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What Is a Corpus Callosotomy?

The areas of the brain, including the corpus callosum.
When people complain of seizures or other neurological symptoms, an EEG study can be done in a hospital to see if there is anything abnormal happening in the patient's brain.
Neurosurgeons use magnetic resonance imaging (MRI), which provides a complete picture of the brain, before performing a corpus callostomy.
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  • Written By: Carol Kindle
  • Edited By: Kristen Osborne
  • Last Modified Date: 13 November 2014
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Corpus callosotomy is a surgical procedure done on the brain of a patient suffering from seizures caused by epilepsy. The corpus callosum is a white band of fibers that connect the left and right hemispheres of the brain. Electrical impulses travel back and forth through the corpus callosum to reach each side of the brain. When abnormal impulses lead to a seizure, the seizure can cross the corpus callosum and involve the entire brain.

During the partial corpus callosotomy procedure, a neurosurgeon will sever the anterior two-thirds of the fibers of the corpus callosum. The posterior one-third is left intact and there is no removal of brain tissue. Severing the anterior region disrupts the communication between the two halves of the brain and this usually leads to a significant reduction in the number of seizures experienced by the patient.

The corpus callosotomy is usually done on patients who are unable to control their seizures with medication. Before scheduling the surgery, the physician must take a complete history of the patient’s seizures, along with what medications have been tried. The patient must also undergo a magnetic resonance imaging (MRI) so the neurosurgeon can have a complete view of the brain. An electroencephalogram (EEG), in which electrodes are attached to the skull, is done to try to locate the source of the seizures. Neuropsychological testing is also done to determine which areas of the brain control motor skills such as language, speech, and writing.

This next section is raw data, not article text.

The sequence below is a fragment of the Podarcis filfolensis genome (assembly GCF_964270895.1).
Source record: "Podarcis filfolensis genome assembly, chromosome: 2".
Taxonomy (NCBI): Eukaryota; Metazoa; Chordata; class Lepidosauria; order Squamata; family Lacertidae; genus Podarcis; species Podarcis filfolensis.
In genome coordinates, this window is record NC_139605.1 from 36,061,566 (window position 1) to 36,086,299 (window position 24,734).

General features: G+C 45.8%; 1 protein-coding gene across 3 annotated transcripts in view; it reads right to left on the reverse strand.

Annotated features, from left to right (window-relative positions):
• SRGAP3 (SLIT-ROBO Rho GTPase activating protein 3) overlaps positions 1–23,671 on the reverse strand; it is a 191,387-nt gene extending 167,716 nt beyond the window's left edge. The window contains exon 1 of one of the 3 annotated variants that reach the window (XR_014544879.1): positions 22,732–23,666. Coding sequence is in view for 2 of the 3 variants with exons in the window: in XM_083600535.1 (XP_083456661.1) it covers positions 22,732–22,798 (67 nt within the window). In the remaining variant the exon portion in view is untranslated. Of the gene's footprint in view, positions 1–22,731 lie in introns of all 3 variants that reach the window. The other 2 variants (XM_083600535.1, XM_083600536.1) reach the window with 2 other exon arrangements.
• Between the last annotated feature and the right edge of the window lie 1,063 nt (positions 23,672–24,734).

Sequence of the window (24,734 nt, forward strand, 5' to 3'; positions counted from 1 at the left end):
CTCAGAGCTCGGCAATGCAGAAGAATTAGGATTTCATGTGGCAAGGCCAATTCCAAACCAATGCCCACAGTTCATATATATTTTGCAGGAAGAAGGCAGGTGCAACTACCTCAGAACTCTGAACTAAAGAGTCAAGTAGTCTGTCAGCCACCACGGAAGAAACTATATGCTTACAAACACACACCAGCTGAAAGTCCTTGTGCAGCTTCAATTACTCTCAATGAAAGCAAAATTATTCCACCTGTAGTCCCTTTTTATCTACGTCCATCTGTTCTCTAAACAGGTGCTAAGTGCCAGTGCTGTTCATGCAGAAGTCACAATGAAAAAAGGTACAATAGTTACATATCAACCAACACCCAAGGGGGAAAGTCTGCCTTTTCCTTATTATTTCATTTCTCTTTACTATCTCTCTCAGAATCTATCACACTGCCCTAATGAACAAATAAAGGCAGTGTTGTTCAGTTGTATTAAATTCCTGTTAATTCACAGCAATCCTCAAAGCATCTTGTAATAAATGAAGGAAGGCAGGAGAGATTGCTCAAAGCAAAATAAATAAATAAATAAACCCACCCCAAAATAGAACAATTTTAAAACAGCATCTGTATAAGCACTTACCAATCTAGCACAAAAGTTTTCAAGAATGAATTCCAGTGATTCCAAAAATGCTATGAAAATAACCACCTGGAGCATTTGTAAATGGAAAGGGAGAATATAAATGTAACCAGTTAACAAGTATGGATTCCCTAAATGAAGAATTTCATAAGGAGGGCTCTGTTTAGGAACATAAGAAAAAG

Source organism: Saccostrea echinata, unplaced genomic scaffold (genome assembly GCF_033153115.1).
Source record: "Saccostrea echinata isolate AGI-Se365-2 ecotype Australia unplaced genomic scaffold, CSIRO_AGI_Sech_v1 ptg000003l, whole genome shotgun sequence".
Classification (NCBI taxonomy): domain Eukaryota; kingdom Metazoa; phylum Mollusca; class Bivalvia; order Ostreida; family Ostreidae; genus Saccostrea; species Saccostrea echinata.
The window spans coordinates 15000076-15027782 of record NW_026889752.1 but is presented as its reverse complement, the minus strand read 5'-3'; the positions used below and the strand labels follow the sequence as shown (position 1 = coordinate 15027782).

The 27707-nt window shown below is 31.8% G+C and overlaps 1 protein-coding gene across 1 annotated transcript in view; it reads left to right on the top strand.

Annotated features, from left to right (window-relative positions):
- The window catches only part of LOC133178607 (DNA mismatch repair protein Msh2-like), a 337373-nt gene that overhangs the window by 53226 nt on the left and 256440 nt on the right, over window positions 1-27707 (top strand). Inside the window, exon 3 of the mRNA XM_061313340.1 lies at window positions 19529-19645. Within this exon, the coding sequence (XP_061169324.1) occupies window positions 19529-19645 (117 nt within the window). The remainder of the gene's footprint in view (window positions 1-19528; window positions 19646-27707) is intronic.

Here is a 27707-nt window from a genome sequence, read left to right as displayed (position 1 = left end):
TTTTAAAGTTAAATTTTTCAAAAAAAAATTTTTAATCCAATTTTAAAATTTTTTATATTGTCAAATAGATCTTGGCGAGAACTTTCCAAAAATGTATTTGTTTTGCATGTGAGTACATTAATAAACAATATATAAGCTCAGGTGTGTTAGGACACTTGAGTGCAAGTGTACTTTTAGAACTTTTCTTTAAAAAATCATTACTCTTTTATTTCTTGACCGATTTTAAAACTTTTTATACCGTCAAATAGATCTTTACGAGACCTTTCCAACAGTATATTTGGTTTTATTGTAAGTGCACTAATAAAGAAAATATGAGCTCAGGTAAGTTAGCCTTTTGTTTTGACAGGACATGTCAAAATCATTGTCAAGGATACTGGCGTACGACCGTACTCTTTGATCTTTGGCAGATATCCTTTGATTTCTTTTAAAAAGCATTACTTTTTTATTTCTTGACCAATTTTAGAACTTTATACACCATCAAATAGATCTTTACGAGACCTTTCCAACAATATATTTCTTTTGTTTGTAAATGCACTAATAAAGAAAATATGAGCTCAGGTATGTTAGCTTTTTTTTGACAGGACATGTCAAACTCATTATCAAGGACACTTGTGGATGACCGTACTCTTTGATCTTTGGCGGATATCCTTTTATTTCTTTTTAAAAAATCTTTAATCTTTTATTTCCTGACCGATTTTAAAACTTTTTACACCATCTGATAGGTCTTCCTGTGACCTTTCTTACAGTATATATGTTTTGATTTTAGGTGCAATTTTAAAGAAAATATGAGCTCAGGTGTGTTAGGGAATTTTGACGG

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After the testing is complete, the surgeon will schedule the patient for surgery. The surgery is done while the patient is under general anesthesia. An incision is made in the top of the skull and a piece of bone is removed to expose the area of the brain between the two hemispheres. Both hemispheres are gently pulled apart and the corpus callosum is cut lengthwise. The bone is replaced over the brain and the incision is closed.

The patient will probably have a one-week stay in the hospital followed by several weeks of recovery at home. During that time the patient should avoid any strenuous activities or heavy lifting. Anti-seizure medication may still be necessary but the number and severity of seizures should be greatly reduced. The partial corpus callosotomy has been most successful on patients suffering from atonic seizures in which the body goes limp and the patient falls to the ground.

If the partial corpus callosotomy doesn’t relieve the patient’s seizures, the posterior portion of the fibers can then be severed in what is known as the complete corpus callosotomy. Since the communication between the halves of the brain is completely severed, the patient may experience more side effects and changes in motor function. Changes in language or hand coordination would most likely be temporary but these risks should be discussed with the surgeon before the surgery.

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